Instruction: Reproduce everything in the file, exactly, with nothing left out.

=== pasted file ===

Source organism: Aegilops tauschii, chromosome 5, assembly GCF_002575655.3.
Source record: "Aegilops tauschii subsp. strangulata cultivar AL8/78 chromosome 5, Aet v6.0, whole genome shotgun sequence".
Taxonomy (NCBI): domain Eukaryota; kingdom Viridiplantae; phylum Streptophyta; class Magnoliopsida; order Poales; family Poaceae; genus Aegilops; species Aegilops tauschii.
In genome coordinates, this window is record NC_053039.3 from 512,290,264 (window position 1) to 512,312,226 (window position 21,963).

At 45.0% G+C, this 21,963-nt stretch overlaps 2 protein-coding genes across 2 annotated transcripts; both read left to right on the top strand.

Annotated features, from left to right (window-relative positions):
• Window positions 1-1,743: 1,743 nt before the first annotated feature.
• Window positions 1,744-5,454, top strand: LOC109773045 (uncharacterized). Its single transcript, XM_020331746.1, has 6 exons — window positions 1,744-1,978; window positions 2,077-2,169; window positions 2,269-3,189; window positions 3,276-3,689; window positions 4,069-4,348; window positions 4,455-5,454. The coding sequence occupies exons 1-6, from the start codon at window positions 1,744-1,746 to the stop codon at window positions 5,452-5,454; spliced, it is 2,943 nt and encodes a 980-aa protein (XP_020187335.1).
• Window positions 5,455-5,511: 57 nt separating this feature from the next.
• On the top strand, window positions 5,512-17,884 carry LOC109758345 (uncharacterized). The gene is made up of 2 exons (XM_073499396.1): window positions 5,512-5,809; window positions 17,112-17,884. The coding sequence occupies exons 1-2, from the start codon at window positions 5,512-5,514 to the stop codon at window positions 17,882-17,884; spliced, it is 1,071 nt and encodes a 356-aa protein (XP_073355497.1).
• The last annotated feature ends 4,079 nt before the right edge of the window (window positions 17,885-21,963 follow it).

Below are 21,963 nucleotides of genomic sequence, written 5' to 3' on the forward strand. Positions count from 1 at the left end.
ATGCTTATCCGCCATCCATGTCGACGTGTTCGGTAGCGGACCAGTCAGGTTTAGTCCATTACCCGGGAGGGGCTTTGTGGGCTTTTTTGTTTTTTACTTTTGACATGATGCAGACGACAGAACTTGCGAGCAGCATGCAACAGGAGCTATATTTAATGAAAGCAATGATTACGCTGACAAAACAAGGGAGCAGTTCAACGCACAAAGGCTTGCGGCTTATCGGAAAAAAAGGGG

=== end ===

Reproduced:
Source organism: Aegilops tauschii, chromosome 5, assembly GCF_002575655.3.
Source record: "Aegilops tauschii subsp. strangulata cultivar AL8/78 chromosome 5, Aet v6.0, whole genome shotgun sequence".
Taxonomy (NCBI): domain Eukaryota; kingdom Viridiplantae; phylum Streptophyta; class Magnoliopsida; order Poales; family Poaceae; genus Aegilops; species Aegilops tauschii.
In genome coordinates, this window is record NC_053039.3 from 512,290,264 (window position 1) to 512,312,226 (window position 21,963).

At 45.0% G+C, this 21,963-nt stretch overlaps 2 protein-coding genes across 2 annotated transcripts; both read left to right on the top strand.

Annotated features, from left to right (window-relative positions):
• Window positions 1-1,743: 1,743 nt before the first annotated feature.
• Window positions 1,744-5,454, top strand: LOC109773045 (uncharacterized). Its single transcript, XM_020331746.1, has 6 exons — window positions 1,744-1,978; window positions 2,077-2,169; window positions 2,269-3,189; window positions 3,276-3,689; window positions 4,069-4,348; window positions 4,455-5,454. The coding sequence occupies exons 1-6, from the start codon at window positions 1,744-1,746 to the stop codon at window positions 5,452-5,454; spliced, it is 2,943 nt and encodes a 980-aa protein (XP_020187335.1).
• Window positions 5,455-5,511: 57 nt separating this feature from the next.
• On the top strand, window positions 5,512-17,884 carry LOC109758345 (uncharacterized). The gene is made up of 2 exons (XM_073499396.1): window positions 5,512-5,809; window positions 17,112-17,884. The coding sequence occupies exons 1-2, from the start codon at window positions 5,512-5,514 to the stop codon at window positions 17,882-17,884; spliced, it is 1,071 nt and encodes a 356-aa protein (XP_073355497.1).
• The last annotated feature ends 4,079 nt before the right edge of the window (window positions 17,885-21,963 follow it).

Below are 21,963 nucleotides of genomic sequence, written 5' to 3' on the forward strand. Positions count from 1 at the left end.
ATGCTTATCCGCCATCCATGTCGACGTGTTCGGTAGCGGACCAGTCAGGTTTAGTCCATTACCCGGGAGGGGCTTTGTGGGCTTTTTTGTTTTTTACTTTTGACATGATGCAGACGACAGAACTTGCGAGCAGCATGCAACAGGAGCTATATTTAATGAAAGCAATGATTACGCTGACAAAACAAGGGAGCAGTTCAACGCACAAAGGCTTGCGGCTTATCGGAAAAAAAGGGG